The One about Masahiro Shinoda’s “Pale Flower”

Masahiro Shinoda is one of the fine Japanese directors to emerge from the Japanese New Wave of the 1960’s.

While known for films such as “Ansatsu” (“Assassination”, 1964), “Ibuno Sarutobi Sasuke” (Samurai Spy, 1965) and “Shinju-ten Amijima” (Double Suice, 1969), many fans of Shimoda feel that his masterpiece in his oeuvre is “Kawaita hana” (Pale Flower, 1964).

Shinoda worked at Shochiku at the time and co-wrote “Pale Flower” along with Masaru Baba (“Vengeance is Mine”, “Ashita no Joe”, “Faraway Tomorrow”, “Mesu”) and both men would have intense disagreements of how the film should be written.  For Shinoda, what truly mattered for him was to create a gangster film unlike any other gangster film released in Japan.

One was to focus on the actual game of gambling and create drama within people gambling and another was the choices of music used in the film.  These two elements of visual and sound would play a big part in the film and it would also help enhance the nihilistic characters for the film.  A dispute that co-writer Baba had and would lead to a nine month delay of the film’s release.

“Pale Flower” was a film that Shinoda had wanted to make.  A different kind of film that even had him at odds with this co-writer.  But what makes “Pale Flower” so unique?

For one, it’s interesting to have an a protagonist who is no hero but a yakuza who was released from prison and what he sees as Japanese life is sort of a land of the walking dead.  He could care less about the people in the world.  Everyone is the same and even amongst his fellow yakuza members, nothing has changed.  It’s the same life that he left behind when he was first put in prison.

So, for Muraki, to meet a woman like Saeko, so unique and different from the world is what captures his attention.

In some ways, despite Muraki’s hatred towards drug users, Saeko is a drug in which he can’t stop thinking about her, he can’t stop gambling with her and its that sense of an uncaring attitude that really captivates him.  Why is this woman trying to push the edge of how far she can lose or win through gambling?  Always constantly wanting to raise the stakes in her life?

At first, it was thought that Saeko is just a bit hardcore towards gambling but when he rides with her and she starts racing in the freeway against the other car, she’s not scared at all, she finds it all fun.

The relationship of Muraki and Saeko is a different type of relationship that one would find on screen.  There is nothing sexual about their relationship, in fact, it’s not like they are even boyfriend or girlfriend.  They are two nihilistic people who could care less about the world around them and to make them happy, they take risks.  For Saeko, she wants to feel the biggest risk, in some ways, one can categorize that feeling possibly in an orgasmic way as she thrives for it and Muraki wants her to feel it.  And it may not be sexual but he knows one thing that he can do but how will she react?  And how far will Muraki go to make it happen?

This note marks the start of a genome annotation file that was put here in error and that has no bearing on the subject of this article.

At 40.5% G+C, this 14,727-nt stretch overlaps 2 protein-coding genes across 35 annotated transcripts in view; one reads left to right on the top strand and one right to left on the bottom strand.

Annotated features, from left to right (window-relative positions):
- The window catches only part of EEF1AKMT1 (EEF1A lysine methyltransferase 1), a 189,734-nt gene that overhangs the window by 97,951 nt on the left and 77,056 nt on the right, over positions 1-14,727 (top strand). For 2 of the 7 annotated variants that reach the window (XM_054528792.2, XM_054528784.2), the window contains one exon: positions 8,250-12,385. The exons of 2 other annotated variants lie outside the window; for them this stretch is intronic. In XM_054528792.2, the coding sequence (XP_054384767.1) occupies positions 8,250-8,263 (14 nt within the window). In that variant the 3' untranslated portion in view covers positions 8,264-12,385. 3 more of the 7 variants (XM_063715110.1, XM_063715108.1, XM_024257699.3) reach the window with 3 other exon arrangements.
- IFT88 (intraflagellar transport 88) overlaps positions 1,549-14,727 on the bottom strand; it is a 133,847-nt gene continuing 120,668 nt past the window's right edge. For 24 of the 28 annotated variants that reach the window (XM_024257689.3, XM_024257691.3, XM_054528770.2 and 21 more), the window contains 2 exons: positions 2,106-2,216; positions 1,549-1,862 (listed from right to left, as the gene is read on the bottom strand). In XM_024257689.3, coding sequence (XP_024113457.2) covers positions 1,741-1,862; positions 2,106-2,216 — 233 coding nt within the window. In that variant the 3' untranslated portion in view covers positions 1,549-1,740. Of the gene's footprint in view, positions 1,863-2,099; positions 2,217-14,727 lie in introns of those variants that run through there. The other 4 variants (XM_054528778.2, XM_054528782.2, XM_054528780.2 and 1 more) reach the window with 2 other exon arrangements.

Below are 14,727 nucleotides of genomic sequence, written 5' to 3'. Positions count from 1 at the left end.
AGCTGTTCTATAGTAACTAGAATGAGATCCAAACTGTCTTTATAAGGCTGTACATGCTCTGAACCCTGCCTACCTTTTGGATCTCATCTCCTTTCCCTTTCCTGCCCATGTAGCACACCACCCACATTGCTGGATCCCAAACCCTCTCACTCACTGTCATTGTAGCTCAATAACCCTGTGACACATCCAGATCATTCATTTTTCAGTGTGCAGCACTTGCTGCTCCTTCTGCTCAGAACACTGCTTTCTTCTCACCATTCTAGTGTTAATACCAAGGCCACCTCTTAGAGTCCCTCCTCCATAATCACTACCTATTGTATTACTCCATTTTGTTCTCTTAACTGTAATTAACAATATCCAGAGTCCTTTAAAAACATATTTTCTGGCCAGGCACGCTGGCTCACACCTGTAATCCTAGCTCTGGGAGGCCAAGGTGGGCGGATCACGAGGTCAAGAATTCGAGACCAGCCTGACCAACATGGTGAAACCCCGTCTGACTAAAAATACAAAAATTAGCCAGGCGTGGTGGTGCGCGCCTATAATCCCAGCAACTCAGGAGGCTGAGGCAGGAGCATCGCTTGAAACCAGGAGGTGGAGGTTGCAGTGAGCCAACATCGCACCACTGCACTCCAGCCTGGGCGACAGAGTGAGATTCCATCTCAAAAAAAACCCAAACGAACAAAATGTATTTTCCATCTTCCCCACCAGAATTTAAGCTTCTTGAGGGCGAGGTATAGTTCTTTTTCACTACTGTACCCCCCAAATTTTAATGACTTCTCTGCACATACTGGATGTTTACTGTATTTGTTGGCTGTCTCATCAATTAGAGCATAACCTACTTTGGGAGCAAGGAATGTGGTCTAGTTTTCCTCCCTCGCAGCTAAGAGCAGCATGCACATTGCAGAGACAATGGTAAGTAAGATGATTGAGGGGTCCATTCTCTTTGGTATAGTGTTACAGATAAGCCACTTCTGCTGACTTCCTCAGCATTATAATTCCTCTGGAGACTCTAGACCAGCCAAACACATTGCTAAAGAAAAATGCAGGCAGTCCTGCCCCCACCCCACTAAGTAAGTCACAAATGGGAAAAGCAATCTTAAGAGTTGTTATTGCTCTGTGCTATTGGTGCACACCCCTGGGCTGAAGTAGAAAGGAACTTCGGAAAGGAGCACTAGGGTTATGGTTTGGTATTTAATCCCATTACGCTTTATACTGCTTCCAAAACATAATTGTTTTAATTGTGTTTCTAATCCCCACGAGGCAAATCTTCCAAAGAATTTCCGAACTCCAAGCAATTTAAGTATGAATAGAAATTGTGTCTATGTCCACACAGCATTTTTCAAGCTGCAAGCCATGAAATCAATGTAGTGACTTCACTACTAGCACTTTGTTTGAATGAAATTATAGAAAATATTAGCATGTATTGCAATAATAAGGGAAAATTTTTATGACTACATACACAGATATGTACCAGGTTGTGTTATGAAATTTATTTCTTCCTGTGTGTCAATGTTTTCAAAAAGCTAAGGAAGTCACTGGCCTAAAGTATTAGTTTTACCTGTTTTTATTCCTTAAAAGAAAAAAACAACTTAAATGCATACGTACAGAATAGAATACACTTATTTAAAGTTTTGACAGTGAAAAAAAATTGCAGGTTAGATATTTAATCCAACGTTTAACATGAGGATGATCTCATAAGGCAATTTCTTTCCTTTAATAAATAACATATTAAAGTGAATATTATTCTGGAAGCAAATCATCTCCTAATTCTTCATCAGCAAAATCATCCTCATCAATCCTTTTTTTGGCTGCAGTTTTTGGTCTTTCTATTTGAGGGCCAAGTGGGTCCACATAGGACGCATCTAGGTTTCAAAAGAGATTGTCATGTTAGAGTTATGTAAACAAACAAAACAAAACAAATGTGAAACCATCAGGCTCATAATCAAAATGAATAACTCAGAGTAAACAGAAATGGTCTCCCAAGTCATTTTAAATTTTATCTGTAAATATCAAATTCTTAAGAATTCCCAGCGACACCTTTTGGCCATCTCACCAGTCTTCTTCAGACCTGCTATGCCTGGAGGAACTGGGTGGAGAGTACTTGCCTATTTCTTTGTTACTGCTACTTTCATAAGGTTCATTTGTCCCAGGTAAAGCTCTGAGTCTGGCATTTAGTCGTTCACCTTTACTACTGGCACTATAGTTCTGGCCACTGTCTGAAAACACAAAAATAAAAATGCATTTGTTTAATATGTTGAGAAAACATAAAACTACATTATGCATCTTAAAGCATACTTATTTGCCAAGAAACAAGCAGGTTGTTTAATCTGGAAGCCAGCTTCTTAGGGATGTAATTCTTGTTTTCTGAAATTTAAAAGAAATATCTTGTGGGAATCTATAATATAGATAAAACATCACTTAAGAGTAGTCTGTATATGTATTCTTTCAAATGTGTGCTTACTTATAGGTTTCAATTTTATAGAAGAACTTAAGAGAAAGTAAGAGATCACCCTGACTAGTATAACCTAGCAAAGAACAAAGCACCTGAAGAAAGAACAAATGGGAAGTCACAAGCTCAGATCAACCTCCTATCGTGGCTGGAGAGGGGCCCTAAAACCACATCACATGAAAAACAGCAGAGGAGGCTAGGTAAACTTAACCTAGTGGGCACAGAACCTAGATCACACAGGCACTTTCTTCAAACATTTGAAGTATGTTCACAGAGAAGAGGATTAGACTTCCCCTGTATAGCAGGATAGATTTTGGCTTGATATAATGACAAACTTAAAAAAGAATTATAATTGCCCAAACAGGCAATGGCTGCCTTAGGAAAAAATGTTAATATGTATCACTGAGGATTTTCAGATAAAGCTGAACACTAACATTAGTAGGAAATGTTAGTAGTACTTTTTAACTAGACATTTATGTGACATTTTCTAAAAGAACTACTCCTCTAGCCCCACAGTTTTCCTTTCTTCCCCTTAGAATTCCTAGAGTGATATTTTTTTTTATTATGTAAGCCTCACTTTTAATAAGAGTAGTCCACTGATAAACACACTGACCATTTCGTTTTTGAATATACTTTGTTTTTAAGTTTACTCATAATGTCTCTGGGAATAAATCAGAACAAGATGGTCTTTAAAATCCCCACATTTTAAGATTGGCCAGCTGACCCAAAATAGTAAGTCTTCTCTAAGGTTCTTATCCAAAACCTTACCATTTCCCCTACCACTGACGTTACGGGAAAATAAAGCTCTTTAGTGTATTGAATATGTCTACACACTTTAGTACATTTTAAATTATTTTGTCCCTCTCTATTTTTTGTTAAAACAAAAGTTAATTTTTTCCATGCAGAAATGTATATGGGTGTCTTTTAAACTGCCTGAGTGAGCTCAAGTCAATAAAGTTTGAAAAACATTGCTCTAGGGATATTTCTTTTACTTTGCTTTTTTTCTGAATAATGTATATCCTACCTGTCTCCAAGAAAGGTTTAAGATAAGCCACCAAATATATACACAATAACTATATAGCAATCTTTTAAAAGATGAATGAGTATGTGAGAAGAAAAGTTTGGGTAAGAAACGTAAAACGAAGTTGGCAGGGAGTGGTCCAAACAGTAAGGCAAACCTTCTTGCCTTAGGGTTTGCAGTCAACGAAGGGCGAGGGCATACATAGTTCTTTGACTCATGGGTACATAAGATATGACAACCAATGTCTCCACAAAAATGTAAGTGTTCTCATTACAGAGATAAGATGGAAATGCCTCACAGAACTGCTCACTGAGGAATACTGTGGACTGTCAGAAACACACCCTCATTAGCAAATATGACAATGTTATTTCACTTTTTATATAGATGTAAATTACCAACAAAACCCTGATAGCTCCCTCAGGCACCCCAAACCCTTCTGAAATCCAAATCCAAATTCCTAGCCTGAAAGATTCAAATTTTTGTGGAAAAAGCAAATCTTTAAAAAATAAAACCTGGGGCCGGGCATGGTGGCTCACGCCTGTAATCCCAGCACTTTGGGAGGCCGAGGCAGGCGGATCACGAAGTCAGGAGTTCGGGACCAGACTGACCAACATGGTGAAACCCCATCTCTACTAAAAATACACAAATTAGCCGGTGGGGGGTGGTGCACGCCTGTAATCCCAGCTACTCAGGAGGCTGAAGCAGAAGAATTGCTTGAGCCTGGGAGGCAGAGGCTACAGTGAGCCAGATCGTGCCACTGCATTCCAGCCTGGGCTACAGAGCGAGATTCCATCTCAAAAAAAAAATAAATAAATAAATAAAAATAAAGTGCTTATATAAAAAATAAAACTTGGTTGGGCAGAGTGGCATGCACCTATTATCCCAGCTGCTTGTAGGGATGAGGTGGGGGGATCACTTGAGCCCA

And to showcase these two characters, Shinoda really went after the visual and audio for this film.  Visually by trying to keep things authentic and was able to film in a red-light district, while for audio, it was important for Shinoda to capture the art of gambling.  For those of us in the west, we may not understand the game but we can see on the faces of the people playing it, there is a rush for them to spend big money and if they win, they win…if they lose, it seems that these individuals are not going to cry if they lost their money.

It was a lot of emphasis on the actual gambling, with clever camera shots of Muraki and Saeko but also others participating in the game.  Down to the noise of the Japanese wooden cards being shuffled, for Shinoda, this all must be captured on film to the dislike of his co-writer Masaru Baba, it’s good to know that Shochiku managed to keep Shinoda’s version intact.

And the other audio portion was the choice of music.  Like an opera, there are scenes that have deep meaning for the character and the context of how that music was originally used.  While many people may not understand the importance of certain songs, the Blu-ray does have selected scene commentary by film scholar Peter Grilli going into wonderful detail about the film’s music.

Overall, this is the best looking version of “Pale Flower” available on video!  Once again, the Criterion Collection has done a magnificent job with this transfer as the picture quality of this film is incredible!  But I am hoping others who discover Shinoda’s work for the first time through “Pale Flower” will continue to watch even more of his films.  There is no doubt that Masahiro Shinoda is underrated because he has crafted quite a good number of wonderful films and “Pale Flower” is a masterpiece!